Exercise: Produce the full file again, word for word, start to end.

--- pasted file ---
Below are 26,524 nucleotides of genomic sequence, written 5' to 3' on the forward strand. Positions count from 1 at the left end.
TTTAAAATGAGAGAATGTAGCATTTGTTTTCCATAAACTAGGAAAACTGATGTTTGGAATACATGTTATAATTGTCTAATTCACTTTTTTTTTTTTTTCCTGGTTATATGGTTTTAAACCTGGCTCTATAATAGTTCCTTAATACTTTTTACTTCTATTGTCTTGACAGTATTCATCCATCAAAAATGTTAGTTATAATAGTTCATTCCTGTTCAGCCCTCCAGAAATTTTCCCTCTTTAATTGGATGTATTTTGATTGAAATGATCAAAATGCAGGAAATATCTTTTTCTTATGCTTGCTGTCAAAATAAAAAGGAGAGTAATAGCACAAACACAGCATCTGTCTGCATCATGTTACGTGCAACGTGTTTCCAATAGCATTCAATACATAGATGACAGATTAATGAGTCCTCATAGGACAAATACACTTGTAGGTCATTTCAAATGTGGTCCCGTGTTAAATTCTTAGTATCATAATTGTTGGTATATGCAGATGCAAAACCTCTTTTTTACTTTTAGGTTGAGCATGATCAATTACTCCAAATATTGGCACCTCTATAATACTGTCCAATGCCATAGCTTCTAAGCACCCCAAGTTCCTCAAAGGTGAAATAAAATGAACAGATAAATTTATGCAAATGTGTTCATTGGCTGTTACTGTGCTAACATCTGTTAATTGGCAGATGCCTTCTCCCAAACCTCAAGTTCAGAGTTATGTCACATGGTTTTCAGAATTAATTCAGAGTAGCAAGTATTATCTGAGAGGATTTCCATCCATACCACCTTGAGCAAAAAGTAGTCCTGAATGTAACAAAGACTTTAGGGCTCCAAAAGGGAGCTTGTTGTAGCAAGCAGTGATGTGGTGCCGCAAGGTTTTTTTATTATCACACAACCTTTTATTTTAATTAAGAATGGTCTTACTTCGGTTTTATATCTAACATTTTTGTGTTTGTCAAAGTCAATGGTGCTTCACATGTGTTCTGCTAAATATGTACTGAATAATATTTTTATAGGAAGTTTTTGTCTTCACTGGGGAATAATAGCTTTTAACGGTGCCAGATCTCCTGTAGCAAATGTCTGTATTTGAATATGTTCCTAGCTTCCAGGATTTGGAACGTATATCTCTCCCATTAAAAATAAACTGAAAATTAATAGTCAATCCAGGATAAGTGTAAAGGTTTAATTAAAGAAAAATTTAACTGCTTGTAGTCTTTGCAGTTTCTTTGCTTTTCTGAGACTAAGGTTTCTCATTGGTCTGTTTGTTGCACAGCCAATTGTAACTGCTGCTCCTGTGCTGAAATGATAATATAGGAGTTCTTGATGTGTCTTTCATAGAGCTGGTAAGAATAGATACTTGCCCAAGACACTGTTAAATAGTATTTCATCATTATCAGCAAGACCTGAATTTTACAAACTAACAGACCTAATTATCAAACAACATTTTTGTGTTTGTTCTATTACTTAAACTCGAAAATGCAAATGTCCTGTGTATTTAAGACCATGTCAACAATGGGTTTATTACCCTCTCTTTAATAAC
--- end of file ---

Below are 26,524 nucleotides of genomic sequence, written 5' to 3' on the forward strand. Positions count from 1 at the left end.
TTTAAAATGAGAGAATGTAGCATTTGTTTTCCATAAACTAGGAAAACTGATGTTTGGAATACATGTTATAATTGTCTAATTCACTTTTTTTTTTTTTTCCTGGTTATATGGTTTTAAACCTGGCTCTATAATAGTTCCTTAATACTTTTTACTTCTATTGTCTTGACAGTATTCATCCATCAAAAATGTTAGTTATAATAGTTCATTCCTGTTCAGCCCTCCAGAAATTTTCCCTCTTTAATTGGATGTATTTTGATTGAAATGATCAAAATGCAGGAAATATCTTTTTCTTATGCTTGCTGTCAAAATAAAAAGGAGAGTAATAGCACAAACACAGCATCTGTCTGCATCATGTTACGTGCAACGTGTTTCCAATAGCATTCAATACATAGATGACAGATTAATGAGTCCTCATAGGACAAATACACTTGTAGGTCATTTCAAATGTGGTCCCGTGTTAAATTCTTAGTATCATAATTGTTGGTATATGCAGATGCAAAACCTCTTTTTTACTTTTAGGTTGAGCATGATCAATTACTCCAAATATTGGCACCTCTATAATACTGTCCAATGCCATAGCTTCTAAGCACCCCAAGTTCCTCAAAGGTGAAATAAAATGAACAGATAAATTTATGCAAATGTGTTCATTGGCTGTTACTGTGCTAACATCTGTTAATTGGCAGATGCCTTCTCCCAAACCTCAAGTTCAGAGTTATGTCACATGGTTTTCAGAATTAATTCAGAGTAGCAAGTATTATCTGAGAGGATTTCCATCCATACCACCTTGAGCAAAAAGTAGTCCTGAATGTAACAAAGACTTTAGGGCTCCAAAAGGGAGCTTGTTGTAGCAAGCAGTGATGTGGTGCCGCAAGGTTTTTTTATTATCACACAACCTTTTATTTTAATTAAGAATGGTCTTACTTCGGTTTTATATCTAACATTTTTGTGTTTGTCAAAGTCAATGGTGCTTCACATGTGTTCTGCTAAATATGTACTGAATAATATTTTTATAGGAAGTTTTTGTCTTCACTGGGGAATAATAGCTTTTAACGGTGCCAGATCTCCTGTAGCAAATGTCTGTATTTGAATATGTTCCTAGCTTCCAGGATTTGGAACGTATATCTCTCCCATTAAAAATAAACTGAAAATTAATAGTCAATCCAGGATAAGTGTAAAGGTTTAATTAAAGAAAAATTTAACTGCTTGTAGTCTTTGCAGTTTCTTTGCTTTTCTGAGACTAAGGTTTCTCATTGGTCTGTTTGTTGCACAGCCAATTGTAACTGCTGCTCCTGTGCTGAAATGATAATATAGGAGTTCTTGATGTGTCTTTCATAGAGCTGGTAAGAATAGATACTTGCCCAAGACACTGTTAAATAGTATTTCATCATTATCAGCAAGACCTGAATTTTACAAACTAACAGACCTAATTATCAAACAACATTTTTGTGTTTGTTCTATTACTTAAACTCGAAAATGCAAATGTCCTGTGTATTTAAGACCATGTCAACAATGGGTTTATTACCCTCTCTTTAATAAC